Chicago White Sox

Could Viciedo wind up in Charlotte?


Could Viciedo wind up in Charlotte?

Dayan Viciedo hasn't had a good spring. Through 23 at-bats, the 23-year-old has just a .426 OPS. But perhaps more concerning is that he's struck out 10 times. And he hasn't looked good in the field, either, culminating with him booting a ball in left field today.

That all led Tom Fornelli to wonder if Viciedo may begin the 2012 season with Triple-A Charlotte, with Kosuke Fukudome taking over a starting outfield spot. It's a good read, although I find it hard to believe the Sox would follow through with sending Viciedo to the minors.

First, it would shift the outfield alignment and probably hurt the overall defense of the club. Alex Rios would have to move back to center with Alejandro De Aza sliding over to left to accommodate Fukudome, who hasn't played an inning of left field in his major-league career. Maybe that'd be an overall improvement over having Viciedo in left, but the Sox would probably go from having two above-average defenders (De Aza, Rios) to just one (De Aza).

And of course, it'd be a tough pill to swallow for Viciedo. He doesn't have much left to prove at Triple-A after repeating the level last year -- from 2010 to 2011, Viciedo's plate discipline improved significantly, as did his on-base percentage. Defensively, it may be better for him to work out his kinks away from the spotlight, but offensively there's no reason to ship him back to the minors. Even if his spring training isn't good.

This isn't an absolute, though. If Viciedo's struggles persist into the regular season, perhaps he'll be a candidate to be sent down. But for now, I'd still expect him to be the starting left fielder on Opening Day.

White Sox Talk Podcast: Hawk rips Lackey, Swarzak traded, Coop misses Q


White Sox Talk Podcast: Hawk rips Lackey, Swarzak traded, Coop misses Q

After a wild day at Wrigley Field against the Cubs, Chuck Garfien and Dan Hayes discuss John Lackey hitting four White Sox batters and also play Hawk Harrelson's epic on-air rant directed at the Cubs pitcher.

"Jeff the Sox Fan" appears on the podcast and suggests what he thinks Jose Abreu should have done to Lackey when he was hit for a second time.

While they taped the podcast, Anthony Swarzak was traded to the Brewers. What kind of return did the White Sox get? Garfien also interviews White Sox pitching coach Don Cooper about losing Quintana to the Cubs, why he can't watch Quintana and Chris Sale pitch in different uniform, when some minor leaguers like Reynaldo Lopez will be called up and more.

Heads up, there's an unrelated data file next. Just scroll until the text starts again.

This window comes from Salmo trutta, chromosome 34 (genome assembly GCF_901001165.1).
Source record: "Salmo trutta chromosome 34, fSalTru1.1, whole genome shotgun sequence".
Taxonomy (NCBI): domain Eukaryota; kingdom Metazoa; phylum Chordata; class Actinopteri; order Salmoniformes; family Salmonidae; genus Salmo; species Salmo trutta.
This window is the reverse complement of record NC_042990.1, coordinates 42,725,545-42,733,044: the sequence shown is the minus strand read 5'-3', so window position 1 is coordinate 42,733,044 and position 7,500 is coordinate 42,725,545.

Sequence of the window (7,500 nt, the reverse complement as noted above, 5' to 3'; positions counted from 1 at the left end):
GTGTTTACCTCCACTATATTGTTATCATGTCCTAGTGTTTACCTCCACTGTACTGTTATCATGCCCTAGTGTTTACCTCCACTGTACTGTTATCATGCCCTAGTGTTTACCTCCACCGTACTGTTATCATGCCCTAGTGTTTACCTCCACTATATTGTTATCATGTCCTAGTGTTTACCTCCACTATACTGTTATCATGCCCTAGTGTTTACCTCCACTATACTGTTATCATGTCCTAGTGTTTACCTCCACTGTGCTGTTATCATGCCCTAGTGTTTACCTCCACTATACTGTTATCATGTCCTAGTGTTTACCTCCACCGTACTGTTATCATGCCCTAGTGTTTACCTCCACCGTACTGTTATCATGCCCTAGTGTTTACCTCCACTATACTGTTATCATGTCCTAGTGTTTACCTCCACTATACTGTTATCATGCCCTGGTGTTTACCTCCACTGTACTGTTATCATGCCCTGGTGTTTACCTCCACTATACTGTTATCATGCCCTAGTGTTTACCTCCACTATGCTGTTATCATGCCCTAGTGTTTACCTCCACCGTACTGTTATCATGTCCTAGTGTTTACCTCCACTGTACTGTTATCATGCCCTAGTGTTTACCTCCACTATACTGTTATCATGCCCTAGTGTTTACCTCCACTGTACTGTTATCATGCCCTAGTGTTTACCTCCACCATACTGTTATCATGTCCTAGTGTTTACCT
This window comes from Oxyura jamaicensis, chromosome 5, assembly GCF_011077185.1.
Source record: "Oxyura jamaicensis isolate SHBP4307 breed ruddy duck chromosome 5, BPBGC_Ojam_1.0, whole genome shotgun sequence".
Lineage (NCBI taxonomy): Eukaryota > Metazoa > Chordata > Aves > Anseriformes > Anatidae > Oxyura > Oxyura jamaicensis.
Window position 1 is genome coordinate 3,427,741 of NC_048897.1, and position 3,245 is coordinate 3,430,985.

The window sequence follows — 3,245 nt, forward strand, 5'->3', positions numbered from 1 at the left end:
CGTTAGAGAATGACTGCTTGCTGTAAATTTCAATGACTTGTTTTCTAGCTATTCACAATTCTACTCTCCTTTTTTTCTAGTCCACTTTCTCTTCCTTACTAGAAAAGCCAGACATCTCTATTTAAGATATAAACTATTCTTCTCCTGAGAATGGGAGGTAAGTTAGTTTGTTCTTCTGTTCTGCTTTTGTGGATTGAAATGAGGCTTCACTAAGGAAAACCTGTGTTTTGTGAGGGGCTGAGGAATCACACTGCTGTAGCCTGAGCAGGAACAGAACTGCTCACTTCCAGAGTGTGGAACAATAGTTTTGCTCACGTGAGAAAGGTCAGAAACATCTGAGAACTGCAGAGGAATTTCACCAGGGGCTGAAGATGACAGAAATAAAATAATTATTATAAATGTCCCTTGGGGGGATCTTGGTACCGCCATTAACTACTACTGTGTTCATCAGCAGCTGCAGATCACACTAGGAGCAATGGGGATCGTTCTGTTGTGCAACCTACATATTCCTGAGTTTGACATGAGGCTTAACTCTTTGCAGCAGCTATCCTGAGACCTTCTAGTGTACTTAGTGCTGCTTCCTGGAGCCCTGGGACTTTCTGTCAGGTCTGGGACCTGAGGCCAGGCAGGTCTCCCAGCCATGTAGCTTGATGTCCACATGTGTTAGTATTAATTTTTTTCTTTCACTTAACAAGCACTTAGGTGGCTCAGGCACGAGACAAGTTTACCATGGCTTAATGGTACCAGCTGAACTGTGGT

Listen to the full episode at this link or in the embedded player below:

How White Sox aggressive deadline strategy paid off in Anthony Swarzak trade

How White Sox aggressive deadline strategy paid off in Anthony Swarzak trade

The White Sox jumped out ahead of a crowded reliever market once again and traded Anthony Swarzak to the Milwaukee Brewers on Tuesday night.

The White Sox acquired 25-year-old outfielder Ryan Cordell from the Brewers in exchange for the veteran reliever, a baseball source confirmed. The No. 17 prospect in the Brewers farm system, Cordell was hitting .284/.349/.506 with 10 home runs and 45 RBIs in 292 plate appearances at Triple-A Colorado Springs this season.

A nonroster invitee to big league camp this spring, Swarzak was 4-3 with a 2.23 ERA, one save and 52 strikeouts in 48 1/3 innings this season. He’s the third reliever the White Sox have traded since the second half began as they also dealt David Robertson and Tommy Kahnle to the New York Yankees with Todd Frazier on July 18.

TA free agent after the season, Swarzak has fared extremely well in high-leverage situations, stranding 26 of the 35 runners he had inherited. He pitched in two high-leverage spots in the team’s previous two games, earning his first career save Monday. Swarzak, whose 9.68 strikeouts per nine is a career high, also earned a hold on Sunday in Kansas City.

“I’ve been waiting for that opportunity for a long time,” Swarzak said of Monday’s save. “It’s nice that I went in there and got it done. You think about that moment for years and then it finally happens. You just are trying to take a step back and reflect on what just happened, and I’ll be able to come in tomorrow and be ready to go.”

Two American League scouts said Monday that Swarzak still had good trade value even though he’s viewed as a rental. While he wouldn’t likely net the White Sox a top-150 prospect, they could wrangle a “good” minor-leaguer in a deal. One element that could have potentially derailed the White Sox was an abundance of strong relief options in the market, perhaps as many as 20 pitchers.

[MORE: Carlos Rodon frustrated again after a weird start

After the White Sox traded Robertson and Kahnle, general manager Rick Hahn indicated they moved the pair early in anticipation of a competitive marketplace when they acquired Blake Rutherford and others from the New York Yankees. The Baltimore Orioles are a team that could have wreaked havoc on the relief market if they decide to sell -- something one AL source said they’ve gone back and forth on every day -- because they could flood it with Zach Britton and others.

The move is the third made by the White Sox in a span of two weeks, including the trade of Jose Quintana to the Cubs on July 13. The White Sox still have several veterans on the roster who could draw trade interest, including starting pitcher Miguel Gonzalez.

“We are still open for business,” Hahn said last week.

Today’s Knuckleball’s Jon Heyman first reported the deal that sent Swarzak to the Brewers. Fox Sports’ Ken Rosenthal initially reported the teams’ were discussing a trade for Swarzak.